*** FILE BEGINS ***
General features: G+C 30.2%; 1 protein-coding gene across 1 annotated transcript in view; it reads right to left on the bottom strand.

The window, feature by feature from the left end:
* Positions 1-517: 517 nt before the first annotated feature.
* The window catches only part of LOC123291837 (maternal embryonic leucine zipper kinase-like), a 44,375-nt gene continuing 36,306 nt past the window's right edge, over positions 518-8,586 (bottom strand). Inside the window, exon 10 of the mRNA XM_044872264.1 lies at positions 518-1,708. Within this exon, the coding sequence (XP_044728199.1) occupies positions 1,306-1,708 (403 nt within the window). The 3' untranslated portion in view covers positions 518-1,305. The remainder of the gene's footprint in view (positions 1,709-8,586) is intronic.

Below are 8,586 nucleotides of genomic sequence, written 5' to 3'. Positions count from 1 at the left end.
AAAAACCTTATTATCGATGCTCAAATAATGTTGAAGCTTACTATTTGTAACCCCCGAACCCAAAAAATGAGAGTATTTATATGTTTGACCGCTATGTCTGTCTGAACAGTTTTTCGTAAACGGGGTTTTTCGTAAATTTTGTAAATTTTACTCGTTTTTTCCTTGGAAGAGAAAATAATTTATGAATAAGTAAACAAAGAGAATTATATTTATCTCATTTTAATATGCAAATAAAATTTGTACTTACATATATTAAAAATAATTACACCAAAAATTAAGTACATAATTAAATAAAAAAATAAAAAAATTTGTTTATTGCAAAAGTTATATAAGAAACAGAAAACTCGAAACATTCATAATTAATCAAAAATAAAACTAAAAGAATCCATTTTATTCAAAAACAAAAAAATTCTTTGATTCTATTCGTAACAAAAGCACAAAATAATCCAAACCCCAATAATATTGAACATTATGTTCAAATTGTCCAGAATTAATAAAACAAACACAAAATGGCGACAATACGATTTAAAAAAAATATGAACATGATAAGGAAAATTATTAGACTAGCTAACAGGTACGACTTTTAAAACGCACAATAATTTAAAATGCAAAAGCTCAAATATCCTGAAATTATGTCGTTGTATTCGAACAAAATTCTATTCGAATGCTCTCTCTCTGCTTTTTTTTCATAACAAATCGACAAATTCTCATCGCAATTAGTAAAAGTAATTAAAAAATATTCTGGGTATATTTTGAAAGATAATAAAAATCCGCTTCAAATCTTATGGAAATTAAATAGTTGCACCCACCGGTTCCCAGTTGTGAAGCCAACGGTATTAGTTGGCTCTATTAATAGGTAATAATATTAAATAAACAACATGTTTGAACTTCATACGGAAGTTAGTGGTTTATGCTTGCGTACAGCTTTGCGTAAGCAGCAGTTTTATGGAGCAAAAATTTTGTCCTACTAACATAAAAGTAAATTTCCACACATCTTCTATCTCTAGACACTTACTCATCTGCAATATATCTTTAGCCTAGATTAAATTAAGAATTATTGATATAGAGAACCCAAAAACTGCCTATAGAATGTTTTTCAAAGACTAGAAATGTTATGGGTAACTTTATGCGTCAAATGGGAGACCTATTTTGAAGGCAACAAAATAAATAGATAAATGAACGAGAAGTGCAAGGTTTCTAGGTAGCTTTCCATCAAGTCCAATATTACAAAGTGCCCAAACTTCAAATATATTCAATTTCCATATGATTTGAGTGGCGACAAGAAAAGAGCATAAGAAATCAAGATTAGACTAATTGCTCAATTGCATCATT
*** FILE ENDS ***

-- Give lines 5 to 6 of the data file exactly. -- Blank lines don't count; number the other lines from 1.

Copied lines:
Below are 8,586 nucleotides of genomic sequence, written 5' to 3'. Positions count from 1 at the left end.
AAAAACCTTATTATCGATGCTCAAATAATGTTGAAGCTTACTATTTGTAACCCCCGAACCCAAAAAATGAGAGTATTTATATGTTTGACCGCTATGTCTGTCTGAACAGTTTTTCGTAAACGGGGTTTTTCGTAAATTTTGTAAATTTTACTCGTTTTTTCCTTGGAAGAGAAAATAATTTATGAATAAGTAAACAAAGAGAATTATATTTATCTCATTTTAATATGCAAATAAAATTTGTACTTACATATATTAAAAATAATTACACCAAAAATTAAGTACATAATTAAATAAAAAAATAAAAAAATTTGTTTATTGCAAAAGTTATATAAGAAACAGAAAACTCGAAACATTCATAATTAATCAAAAATAAAACTAAAAGAATCCATTTTATTCAAAAACAAAAAAATTCTTTGATTCTATTCGTAACAAAAGCACAAAATAATCCAAACCCCAATAATATTGAACATTATGTTCAAATTGTCCAGAATTAATAAAACAAACACAAAATGGCGACAATACGATTTAAAAAAAATATGAACATGATAAGGAAAATTATTAGACTAGCTAACAGGTACGACTTTTAAAACGCACAATAATTTAAAATGCAAAAGCTCAAATATCCTGAAATTATGTCGTTGTATTCGAACAAAATTCTATTCGAATGCTCTCTCTCTGCTTTTTTTTCATAACAAATCGACAAATTCTCATCGCAATTAGTAAAAGTAATTAAAAAATATTCTGGGTATATTTTGAAAGATAATAAAAATCCGCTTCAAATCTTATGGAAATTAAATAGTTGCACCCACCGGTTCCCAGTTGTGAAGCCAACGGTATTAGTTGGCTCTATTAATAGGTAATAATATTAAATAAACAACATGTTTGAACTTCATACGGAAGTTAGTGGTTTATGCTTGCGTACAGCTTTGCGTAAGCAGCAGTTTTATGGAGCAAAAATTTTGTCCTACTAACATAAAAGTAAATTTCCACACATCTTCTATCTCTAGACACTTACTCATCTGCAATATATCTTTAGCCTAGATTAAATTAAGAATTATTGATATAGAGAACCCAAAAACTGCCTATAGAATGTTTTTCAAAGACTAGAAATGTTATGGGTAACTTTATGCGTCAAATGGGAGACCTATTTTGAAGGCAACAAAATAAATAGATAAATGAACGAGAAGTGCAAGGTTTCTAGGTAGCTTTCCATCAAGTCCAATATTACAAAGTGCCCAAACTTCAAATATATTCAATTTCCATATGATTTGAGTGGCGACAAGAAAAGAGCATAAGAAATCAAGATTAGACTAATTGCTCAATTGCATCATT